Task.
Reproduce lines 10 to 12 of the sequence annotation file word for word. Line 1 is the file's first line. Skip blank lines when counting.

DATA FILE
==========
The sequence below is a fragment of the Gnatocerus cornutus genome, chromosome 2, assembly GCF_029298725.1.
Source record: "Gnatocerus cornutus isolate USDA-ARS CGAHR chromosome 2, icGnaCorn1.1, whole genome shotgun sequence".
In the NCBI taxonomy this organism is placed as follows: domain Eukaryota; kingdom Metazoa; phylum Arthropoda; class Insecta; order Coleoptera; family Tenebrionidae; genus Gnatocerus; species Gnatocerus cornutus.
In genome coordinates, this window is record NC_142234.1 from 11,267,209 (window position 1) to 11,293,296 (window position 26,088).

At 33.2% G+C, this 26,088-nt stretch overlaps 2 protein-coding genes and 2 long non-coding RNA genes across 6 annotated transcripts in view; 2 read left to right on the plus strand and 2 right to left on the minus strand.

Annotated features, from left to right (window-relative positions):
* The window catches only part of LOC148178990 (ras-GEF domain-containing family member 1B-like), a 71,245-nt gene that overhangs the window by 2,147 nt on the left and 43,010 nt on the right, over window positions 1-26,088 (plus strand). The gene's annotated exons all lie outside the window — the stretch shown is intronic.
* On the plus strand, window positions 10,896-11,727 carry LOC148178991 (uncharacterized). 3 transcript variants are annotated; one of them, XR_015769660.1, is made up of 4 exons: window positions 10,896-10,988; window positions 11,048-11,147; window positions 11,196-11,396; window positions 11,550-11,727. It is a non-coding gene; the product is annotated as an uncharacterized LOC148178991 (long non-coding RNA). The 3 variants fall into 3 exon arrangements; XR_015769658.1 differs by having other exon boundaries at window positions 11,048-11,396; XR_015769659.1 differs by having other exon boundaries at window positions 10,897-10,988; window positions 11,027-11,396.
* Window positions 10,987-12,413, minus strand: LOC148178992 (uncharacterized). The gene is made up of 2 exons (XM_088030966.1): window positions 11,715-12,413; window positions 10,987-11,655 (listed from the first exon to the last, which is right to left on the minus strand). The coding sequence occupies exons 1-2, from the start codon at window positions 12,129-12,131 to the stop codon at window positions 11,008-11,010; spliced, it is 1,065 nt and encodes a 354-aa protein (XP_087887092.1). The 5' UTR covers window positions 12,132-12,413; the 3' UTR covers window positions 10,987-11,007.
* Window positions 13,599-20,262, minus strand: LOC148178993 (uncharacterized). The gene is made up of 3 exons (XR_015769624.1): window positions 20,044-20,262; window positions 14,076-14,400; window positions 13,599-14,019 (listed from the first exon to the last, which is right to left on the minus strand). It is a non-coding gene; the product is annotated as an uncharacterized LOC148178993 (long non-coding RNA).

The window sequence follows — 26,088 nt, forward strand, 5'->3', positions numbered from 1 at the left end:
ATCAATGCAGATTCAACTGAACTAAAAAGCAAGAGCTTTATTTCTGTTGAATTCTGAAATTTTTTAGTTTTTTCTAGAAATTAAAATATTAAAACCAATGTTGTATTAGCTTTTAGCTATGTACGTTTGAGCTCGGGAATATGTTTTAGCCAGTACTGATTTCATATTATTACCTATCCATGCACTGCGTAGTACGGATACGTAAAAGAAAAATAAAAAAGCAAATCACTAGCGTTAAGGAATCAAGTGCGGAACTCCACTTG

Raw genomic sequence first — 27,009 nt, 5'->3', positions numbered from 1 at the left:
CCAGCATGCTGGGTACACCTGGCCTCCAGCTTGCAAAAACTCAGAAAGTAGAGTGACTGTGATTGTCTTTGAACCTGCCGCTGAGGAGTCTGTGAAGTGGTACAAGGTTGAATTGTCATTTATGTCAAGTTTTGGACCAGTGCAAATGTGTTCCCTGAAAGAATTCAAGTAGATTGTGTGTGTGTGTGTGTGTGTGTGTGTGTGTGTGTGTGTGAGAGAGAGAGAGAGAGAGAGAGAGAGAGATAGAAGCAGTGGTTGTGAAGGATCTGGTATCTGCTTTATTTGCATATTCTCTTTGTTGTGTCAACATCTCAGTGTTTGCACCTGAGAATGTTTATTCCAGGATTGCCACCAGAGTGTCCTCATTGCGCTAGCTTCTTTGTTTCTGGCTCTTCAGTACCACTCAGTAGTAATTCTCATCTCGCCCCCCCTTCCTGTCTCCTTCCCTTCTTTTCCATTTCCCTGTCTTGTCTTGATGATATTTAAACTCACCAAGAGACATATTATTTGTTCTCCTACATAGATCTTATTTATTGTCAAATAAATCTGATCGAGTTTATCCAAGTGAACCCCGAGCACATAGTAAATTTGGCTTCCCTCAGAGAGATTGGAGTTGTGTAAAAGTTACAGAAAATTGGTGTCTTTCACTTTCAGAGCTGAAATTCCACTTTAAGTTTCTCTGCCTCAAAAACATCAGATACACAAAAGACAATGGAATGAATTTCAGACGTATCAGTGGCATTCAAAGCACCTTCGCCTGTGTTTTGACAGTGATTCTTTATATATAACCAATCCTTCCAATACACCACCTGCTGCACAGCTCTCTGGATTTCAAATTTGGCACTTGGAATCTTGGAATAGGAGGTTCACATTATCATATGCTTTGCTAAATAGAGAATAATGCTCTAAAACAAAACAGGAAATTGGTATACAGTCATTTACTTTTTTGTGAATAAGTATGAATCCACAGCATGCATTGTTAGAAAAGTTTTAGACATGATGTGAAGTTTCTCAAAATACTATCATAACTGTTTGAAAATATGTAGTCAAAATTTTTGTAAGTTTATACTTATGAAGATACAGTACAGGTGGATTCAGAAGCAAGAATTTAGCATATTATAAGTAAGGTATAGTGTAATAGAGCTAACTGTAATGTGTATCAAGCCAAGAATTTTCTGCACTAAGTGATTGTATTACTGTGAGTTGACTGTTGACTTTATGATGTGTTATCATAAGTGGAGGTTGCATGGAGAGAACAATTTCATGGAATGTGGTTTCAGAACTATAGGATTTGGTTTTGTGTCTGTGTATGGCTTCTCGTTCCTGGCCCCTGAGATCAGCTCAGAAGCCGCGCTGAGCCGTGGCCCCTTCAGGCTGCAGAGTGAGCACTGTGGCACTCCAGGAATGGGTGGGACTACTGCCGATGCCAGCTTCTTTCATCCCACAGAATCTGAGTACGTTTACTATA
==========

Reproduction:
* Window positions 13,599-20,262, minus strand: LOC148178993 (uncharacterized). The gene is made up of 3 exons (XR_015769624.1): window positions 20,044-20,262; window positions 14,076-14,400; window positions 13,599-14,019 (listed from the first exon to the last, which is right to left on the minus strand). It is a non-coding gene; the product is annotated as an uncharacterized LOC148178993 (long non-coding RNA).

The window sequence follows — 26,088 nt, forward strand, 5'->3', positions numbered from 1 at the left end:
ATCAATGCAGATTCAACTGAACTAAAAAGCAAGAGCTTTATTTCTGTTGAATTCTGAAATTTTTTAGTTTTTTCTAGAAATTAAAATATTAAAACCAATGTTGTATTAGCTTTTAGCTATGTACGTTTGAGCTCGGGAATATGTTTTAGCCAGTACTGATTTCATATTATTACCTATCCATGCACTGCGTAGTACGGATACGTAAAAGAAAAATAAAAAAGCAAATCACTAGCGTTAAGGAATCAAGTGCGGAACTCCACTTG